Author: Cormac MacCarthy
Published: 2007 Vintage Books (orig. 2006)
Read For: Back to the Classics Challenge, Pulitzer Challenge
My Rating: 4.5 stars
When the film adaptation of this book was released, I had no idea that it had begun as a book, and definitely no idea that it was a Pulitzer Prize winner. All I knew was that the film looked creepy, and that dystopia was not my thing. My husband went to see it without me, and I was perfectly fine with that.
And then I found out that it was a Pulitzer Prize Winner and I was agape for about three weeks. I've loved the Pulitzers I've read, they have always been insightful and written well, and I've made it a personal goal to read them all at some point. So The Road made it onto my TBR list. When I made the further discovery that the author has some other amazing books out there, The Road jumped up quite high on my list.
I can't say that The Road was an enjoyable book to read. How could a story of a father and son trying to survive a cruel wasted world be pleasant? What was fascinating to me about this book was that the plot line was so very simple, the two main characters were only slightly developed, (you get to know their thoughts, but never their names. There is no contemplating or bonding or making friendships with these poor distraught characters--they are in survival mode for goodness' sake! No time to kick back and ponder!) the writing was sparse, and yet the setting was vivid and boy, was my heart pounding! I recently posted the first line, but the syntax is brilliant and bears repeating.
When he woke in the woods in the dark and the cold of the night he'd reach out to touch the child sleeping beside him.The only other quote from the book I took note of was on page 15. After that I pretty much didn't breathe or blink until there were no more words for me to devour.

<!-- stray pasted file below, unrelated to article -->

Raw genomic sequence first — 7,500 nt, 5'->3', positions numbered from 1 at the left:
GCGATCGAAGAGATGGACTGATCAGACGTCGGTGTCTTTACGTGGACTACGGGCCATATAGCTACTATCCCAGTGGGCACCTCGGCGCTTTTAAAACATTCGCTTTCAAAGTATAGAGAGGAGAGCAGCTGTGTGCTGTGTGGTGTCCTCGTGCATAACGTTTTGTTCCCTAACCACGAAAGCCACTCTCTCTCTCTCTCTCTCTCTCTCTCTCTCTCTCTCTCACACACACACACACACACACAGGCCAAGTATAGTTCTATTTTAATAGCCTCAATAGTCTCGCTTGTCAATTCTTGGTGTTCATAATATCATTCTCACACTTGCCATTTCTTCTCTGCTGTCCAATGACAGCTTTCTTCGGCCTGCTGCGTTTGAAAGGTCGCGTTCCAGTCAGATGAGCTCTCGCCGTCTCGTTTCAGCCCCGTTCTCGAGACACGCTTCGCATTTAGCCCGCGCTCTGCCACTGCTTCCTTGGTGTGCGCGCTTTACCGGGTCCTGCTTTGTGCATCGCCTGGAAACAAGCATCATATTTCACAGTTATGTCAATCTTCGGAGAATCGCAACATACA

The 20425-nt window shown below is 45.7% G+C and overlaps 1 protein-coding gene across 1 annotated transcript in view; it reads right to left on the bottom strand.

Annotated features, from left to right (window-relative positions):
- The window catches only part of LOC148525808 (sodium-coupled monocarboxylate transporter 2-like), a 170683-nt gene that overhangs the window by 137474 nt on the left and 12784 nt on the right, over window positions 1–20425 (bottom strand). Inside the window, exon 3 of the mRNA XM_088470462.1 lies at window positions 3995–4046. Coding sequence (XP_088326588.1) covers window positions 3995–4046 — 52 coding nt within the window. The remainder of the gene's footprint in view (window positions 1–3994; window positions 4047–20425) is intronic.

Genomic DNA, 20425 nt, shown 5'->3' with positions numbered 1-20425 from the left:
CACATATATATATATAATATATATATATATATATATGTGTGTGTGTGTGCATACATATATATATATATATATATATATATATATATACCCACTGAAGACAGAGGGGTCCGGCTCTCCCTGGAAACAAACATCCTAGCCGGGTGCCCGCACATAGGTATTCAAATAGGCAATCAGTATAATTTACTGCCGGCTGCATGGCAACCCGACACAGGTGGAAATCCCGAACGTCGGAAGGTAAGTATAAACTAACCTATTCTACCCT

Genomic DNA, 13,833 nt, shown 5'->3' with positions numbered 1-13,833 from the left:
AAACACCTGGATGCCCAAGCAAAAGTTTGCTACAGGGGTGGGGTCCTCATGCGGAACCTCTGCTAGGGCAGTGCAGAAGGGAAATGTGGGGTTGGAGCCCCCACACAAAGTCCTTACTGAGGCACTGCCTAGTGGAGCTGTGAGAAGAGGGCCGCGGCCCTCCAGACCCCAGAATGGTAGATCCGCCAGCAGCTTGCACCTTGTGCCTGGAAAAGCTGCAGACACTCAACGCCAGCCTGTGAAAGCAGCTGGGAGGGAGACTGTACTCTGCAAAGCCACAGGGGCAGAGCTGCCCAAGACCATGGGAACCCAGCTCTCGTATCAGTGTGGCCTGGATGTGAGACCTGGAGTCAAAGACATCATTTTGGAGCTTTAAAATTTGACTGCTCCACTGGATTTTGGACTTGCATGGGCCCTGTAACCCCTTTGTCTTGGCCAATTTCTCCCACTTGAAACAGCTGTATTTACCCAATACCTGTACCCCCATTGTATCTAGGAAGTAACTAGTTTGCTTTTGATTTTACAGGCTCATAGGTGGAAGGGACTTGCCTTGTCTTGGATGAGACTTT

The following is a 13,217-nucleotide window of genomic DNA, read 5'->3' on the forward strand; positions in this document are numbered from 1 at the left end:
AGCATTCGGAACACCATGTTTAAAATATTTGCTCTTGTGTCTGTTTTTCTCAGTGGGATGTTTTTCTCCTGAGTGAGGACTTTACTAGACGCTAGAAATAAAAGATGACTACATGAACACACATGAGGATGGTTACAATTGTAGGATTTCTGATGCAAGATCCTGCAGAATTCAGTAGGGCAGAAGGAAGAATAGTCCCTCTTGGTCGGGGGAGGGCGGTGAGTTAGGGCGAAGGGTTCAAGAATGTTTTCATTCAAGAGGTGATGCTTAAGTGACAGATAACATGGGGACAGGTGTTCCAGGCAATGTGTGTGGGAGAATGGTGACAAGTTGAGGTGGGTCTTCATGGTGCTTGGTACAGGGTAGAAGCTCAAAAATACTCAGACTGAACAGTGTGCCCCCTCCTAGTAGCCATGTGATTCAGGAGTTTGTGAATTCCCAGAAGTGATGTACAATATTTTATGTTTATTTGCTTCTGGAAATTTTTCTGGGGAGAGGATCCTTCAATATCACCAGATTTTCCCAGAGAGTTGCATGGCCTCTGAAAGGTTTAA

The blackness he woke to on those nights was sightless and impenetrable. A blackness to hurt your ears with listening.There were no dialogue tags in the book, so once or twice I had to reread a couple of lines to make sure I was sure of who was talking, but overall it didn't inhibit the reading experience. If anything, it enhanced it because it made you aware that the attention wasn't solely on the conversation, the character's attention was elsewhere. Many of the sentences were fragmented observations, which really served to set the mood as well. In short, McCarthy's writing floored me. I immediately found an excuse to drop by my local indie book shop and get my hands on another of his books (ended up with All the Pretty Horses) because I can't wait to read more of his writing. I almost even want to see The Road in film format, but I don't know if I'm ready yet. Maybe at some point the intensity will fade and I'll be up for the experience.
If all the books I've chosen for the Back to the Classics Challenge are this rewarding, I'm in for a great six months!